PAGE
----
Shelter in-place tips

  • Published
  • By Airman 1st Class Alessandra N. Gamboa
  • 28th Bomb Wing Public Affairs
While there seems to be no safe place during a tornado, there are several tips and locations outlined by the 28th Civil Engineer Squadron readiness and emergency management flight for Airmen to know so they can be better prepared when a natural disaster strikes.

When danger hits, the safest shelter varies depending on where an Airman finds himself, according to Staff Sgt. Jessica Clayton, 28th CES emergency management flight NCO in charge of plans and operations.

If Airmen are at home, she said the basement is the safest place and offers them the best protection. If this is not an option, seeking shelter in a hallway or a small room such as a bathroom or closet on the first floor is the next safest place.

If seeking shelter in a bathroom, it is best to get into the bathtub and seek cover under heavy blankets or a mattress.

The main safety tip for Airmen to remember whenever they're indoors, is to keep away from exterior walls and windows to avoid being hurt by broken glass or debris.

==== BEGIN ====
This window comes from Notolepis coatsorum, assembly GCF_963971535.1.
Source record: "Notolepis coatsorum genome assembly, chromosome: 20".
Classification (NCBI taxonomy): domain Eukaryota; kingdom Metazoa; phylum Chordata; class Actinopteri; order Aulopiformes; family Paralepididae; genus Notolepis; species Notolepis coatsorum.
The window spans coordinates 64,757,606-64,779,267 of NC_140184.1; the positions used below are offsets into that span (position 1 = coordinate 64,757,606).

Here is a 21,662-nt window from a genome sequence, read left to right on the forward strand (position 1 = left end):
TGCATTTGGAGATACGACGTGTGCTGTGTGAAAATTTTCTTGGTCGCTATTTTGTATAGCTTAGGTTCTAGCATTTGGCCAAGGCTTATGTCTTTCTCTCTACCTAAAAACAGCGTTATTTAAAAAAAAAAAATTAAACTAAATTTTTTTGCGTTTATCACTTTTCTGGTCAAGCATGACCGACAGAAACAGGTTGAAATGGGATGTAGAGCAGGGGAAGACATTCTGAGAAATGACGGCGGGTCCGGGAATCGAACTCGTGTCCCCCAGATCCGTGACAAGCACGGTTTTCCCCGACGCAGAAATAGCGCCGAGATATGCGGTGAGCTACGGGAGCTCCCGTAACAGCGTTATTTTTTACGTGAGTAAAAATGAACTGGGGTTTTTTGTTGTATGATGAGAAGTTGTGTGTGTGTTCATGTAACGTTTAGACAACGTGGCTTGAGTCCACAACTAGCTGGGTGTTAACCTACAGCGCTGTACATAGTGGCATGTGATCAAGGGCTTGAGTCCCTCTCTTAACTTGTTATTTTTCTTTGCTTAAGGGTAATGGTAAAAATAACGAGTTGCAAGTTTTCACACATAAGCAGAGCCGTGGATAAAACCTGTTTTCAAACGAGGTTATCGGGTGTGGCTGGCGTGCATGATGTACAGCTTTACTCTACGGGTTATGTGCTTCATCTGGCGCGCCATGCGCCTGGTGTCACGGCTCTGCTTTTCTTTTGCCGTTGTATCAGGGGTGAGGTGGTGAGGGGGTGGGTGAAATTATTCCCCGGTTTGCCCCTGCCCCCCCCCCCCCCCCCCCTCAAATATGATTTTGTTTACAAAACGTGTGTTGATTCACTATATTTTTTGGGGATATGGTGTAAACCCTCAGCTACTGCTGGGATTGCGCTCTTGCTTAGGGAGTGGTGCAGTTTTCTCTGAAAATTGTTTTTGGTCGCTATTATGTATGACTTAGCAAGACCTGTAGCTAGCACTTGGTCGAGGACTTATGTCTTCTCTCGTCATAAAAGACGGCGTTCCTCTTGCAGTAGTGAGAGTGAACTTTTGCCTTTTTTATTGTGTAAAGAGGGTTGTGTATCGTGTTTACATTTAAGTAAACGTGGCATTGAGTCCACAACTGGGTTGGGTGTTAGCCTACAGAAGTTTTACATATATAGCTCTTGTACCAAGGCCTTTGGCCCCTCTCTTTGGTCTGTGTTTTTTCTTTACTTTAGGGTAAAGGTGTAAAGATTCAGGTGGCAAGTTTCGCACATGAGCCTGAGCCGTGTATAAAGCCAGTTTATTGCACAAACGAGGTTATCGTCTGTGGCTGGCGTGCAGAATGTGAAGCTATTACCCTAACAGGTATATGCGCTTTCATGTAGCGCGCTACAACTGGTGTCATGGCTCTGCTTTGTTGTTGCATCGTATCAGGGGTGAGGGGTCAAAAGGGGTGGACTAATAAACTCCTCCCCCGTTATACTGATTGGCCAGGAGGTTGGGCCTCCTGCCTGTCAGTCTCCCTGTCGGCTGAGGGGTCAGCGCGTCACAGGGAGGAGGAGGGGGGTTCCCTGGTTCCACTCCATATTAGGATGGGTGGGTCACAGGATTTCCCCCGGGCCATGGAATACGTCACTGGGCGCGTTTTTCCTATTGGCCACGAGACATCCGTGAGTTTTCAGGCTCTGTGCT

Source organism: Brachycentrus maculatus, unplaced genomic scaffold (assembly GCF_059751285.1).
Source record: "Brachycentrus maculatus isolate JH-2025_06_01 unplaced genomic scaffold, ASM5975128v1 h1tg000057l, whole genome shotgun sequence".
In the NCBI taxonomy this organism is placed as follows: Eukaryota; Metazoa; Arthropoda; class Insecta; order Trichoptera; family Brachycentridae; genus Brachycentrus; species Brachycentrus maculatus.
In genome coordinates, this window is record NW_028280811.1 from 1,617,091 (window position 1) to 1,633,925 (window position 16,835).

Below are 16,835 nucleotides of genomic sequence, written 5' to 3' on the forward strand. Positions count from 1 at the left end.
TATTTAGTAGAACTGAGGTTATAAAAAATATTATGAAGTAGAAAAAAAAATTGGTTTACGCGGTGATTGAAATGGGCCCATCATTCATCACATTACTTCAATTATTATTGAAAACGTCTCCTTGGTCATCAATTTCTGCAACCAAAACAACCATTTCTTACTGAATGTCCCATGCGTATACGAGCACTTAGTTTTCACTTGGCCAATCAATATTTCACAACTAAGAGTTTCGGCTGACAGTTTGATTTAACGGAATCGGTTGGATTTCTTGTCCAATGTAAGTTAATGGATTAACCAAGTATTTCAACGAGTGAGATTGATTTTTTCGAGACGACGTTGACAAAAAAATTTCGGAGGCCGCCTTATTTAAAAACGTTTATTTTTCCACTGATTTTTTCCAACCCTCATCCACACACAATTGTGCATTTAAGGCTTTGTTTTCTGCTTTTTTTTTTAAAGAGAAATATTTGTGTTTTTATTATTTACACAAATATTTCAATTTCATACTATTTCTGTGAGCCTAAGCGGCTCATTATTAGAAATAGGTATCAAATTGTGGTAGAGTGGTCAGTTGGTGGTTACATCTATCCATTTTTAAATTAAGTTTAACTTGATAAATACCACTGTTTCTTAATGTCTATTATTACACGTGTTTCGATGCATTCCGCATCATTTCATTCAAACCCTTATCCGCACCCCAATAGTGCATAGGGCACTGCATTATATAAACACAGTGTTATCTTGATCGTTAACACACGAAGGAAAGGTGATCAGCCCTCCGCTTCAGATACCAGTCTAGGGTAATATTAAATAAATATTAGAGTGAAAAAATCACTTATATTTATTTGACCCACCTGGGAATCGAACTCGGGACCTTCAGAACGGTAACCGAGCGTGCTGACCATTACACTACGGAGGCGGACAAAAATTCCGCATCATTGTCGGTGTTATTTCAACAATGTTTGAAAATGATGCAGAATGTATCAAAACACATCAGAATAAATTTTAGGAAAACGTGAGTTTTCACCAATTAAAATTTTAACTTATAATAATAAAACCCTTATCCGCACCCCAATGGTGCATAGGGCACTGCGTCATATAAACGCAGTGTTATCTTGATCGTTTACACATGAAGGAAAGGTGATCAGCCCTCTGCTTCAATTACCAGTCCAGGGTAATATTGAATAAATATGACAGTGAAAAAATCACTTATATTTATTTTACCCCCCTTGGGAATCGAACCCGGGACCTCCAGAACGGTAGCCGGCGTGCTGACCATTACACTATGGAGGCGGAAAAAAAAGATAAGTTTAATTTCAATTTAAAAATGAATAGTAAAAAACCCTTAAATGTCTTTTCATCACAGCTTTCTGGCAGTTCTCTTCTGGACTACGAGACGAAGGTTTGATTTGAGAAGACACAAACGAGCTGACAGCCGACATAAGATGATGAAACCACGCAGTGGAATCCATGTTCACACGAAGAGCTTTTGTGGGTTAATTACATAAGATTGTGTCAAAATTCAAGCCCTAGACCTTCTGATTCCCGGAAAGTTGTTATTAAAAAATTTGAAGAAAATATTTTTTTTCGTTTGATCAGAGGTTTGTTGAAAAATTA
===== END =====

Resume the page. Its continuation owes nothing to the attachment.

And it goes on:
If Airmen find themselves at a shopping center or out in the community, they should proceed to a designated shelter area and not go outside to their vehicles.

If Airmen are already in their vehicles when they see a tornado or hear a warning siren, Sergeant Clayton added, they should leave their vehicle and seek shelter in a nearby building. If no buildings are nearby, they should lie flat in a ditch, ravine or gully and stay as low to the ground as possible. Airmen should also cover their heads to protect themselves from hail and be aware of potential flooding due to heavy rainfall.

An important tip for Airmen outdoors to keep in mind is to never seek shelter in the girders of overpasses - this space is dangerous.

Airmen in mobile homes should evacuate the homes immediately and seek shelter in a designated storm shelter within the mobile home park. If this is not possible, Airmen can protect themselves by seeking outdoor shelter on low, covered ground such as in a ditch or in ground that has a dip in it.

The most important thing in every scenario is to take shelter immediately as soon as a tornado is detected, either visibly or audibly by a warning siren. Also, if a television or radio is accessible, Airmen should turn it on to a local station and await further information and instruction.

For more information about severe weather safety tips, call the 28th CES emergency management flight at (605) 385-1366 or visit the Federal Emergency Management Agency web site at